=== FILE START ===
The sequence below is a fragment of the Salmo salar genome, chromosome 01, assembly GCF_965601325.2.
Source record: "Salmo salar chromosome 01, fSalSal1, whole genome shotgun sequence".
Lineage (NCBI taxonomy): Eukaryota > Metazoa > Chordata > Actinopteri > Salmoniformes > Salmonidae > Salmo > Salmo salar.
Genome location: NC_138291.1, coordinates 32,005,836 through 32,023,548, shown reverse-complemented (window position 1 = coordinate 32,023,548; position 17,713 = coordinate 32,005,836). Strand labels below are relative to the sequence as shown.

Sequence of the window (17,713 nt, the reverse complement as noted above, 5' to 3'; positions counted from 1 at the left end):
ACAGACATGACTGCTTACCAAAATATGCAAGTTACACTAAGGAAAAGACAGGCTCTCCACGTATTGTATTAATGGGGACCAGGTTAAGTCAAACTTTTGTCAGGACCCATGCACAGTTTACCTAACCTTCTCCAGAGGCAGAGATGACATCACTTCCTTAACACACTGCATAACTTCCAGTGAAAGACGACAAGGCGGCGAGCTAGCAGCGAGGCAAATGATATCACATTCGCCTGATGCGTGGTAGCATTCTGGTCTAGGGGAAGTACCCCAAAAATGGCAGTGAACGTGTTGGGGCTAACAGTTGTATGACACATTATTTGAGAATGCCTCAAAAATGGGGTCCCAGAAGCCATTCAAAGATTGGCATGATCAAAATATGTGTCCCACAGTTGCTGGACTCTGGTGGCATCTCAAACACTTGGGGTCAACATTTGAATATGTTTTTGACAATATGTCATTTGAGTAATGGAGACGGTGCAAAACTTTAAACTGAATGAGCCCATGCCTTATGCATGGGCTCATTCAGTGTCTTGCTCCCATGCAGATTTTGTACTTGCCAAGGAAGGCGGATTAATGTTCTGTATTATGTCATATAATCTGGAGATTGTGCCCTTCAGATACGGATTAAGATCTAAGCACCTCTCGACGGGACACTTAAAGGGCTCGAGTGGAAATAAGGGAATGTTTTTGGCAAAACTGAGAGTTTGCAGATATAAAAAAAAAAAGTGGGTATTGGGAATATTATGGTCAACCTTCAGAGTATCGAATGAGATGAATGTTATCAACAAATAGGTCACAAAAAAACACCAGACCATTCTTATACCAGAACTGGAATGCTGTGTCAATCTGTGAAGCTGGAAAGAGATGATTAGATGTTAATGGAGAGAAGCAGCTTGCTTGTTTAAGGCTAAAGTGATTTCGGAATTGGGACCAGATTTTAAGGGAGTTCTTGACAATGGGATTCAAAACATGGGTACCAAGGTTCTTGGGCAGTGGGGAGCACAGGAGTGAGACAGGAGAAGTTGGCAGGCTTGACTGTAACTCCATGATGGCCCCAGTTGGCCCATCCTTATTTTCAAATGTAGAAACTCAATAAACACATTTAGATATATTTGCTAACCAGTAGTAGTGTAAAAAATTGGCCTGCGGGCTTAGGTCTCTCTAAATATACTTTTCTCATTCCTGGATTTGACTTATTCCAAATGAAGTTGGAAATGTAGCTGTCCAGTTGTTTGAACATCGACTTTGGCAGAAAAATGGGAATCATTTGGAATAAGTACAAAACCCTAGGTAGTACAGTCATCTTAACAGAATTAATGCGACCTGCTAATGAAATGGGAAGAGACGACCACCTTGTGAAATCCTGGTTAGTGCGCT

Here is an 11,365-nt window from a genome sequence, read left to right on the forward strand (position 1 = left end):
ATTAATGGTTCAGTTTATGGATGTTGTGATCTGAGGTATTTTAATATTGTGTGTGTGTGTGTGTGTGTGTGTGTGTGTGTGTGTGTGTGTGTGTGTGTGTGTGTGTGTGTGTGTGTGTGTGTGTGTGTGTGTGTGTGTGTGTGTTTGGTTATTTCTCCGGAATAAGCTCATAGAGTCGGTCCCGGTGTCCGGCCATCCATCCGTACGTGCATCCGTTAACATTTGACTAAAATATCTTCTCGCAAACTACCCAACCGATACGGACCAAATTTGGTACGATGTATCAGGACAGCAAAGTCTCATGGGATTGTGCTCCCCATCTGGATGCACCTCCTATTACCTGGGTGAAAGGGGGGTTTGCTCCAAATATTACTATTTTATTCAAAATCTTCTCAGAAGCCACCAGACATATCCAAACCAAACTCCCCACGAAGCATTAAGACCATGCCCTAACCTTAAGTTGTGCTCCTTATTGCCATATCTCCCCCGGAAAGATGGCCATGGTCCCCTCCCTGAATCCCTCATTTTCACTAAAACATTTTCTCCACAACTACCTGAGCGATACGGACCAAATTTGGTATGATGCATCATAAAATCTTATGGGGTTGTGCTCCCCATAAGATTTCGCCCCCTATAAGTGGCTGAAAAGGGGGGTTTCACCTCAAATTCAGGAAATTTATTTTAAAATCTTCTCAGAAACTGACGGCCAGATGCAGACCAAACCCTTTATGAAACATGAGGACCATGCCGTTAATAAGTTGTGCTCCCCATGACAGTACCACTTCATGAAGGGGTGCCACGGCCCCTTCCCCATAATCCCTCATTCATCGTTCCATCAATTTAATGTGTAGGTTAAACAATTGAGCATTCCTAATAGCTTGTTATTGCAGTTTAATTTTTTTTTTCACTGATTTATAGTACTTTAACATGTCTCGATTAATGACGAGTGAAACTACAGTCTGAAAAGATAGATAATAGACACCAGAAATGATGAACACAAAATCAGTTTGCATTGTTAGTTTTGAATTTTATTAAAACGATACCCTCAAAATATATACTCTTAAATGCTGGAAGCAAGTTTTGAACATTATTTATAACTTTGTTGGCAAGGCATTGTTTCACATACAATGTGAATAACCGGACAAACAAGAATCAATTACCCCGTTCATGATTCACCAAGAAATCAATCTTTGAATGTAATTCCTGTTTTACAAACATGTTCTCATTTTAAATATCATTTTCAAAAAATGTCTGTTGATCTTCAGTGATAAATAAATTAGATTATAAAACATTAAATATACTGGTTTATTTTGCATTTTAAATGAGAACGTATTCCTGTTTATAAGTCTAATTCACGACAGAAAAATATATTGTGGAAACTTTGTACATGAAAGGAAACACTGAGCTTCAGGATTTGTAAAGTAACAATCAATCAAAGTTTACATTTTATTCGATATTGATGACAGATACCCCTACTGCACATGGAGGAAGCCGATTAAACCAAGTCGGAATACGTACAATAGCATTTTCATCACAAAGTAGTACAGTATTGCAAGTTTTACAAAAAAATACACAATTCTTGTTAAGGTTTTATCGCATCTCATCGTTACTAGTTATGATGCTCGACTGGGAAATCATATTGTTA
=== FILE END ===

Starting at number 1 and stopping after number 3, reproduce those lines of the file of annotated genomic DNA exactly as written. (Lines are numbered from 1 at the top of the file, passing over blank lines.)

The sequence below is a fragment of the Salmo salar genome, chromosome 01, assembly GCF_965601325.2.
Source record: "Salmo salar chromosome 01, fSalSal1, whole genome shotgun sequence".
Lineage (NCBI taxonomy): Eukaryota > Metazoa > Chordata > Actinopteri > Salmoniformes > Salmonidae > Salmo > Salmo salar.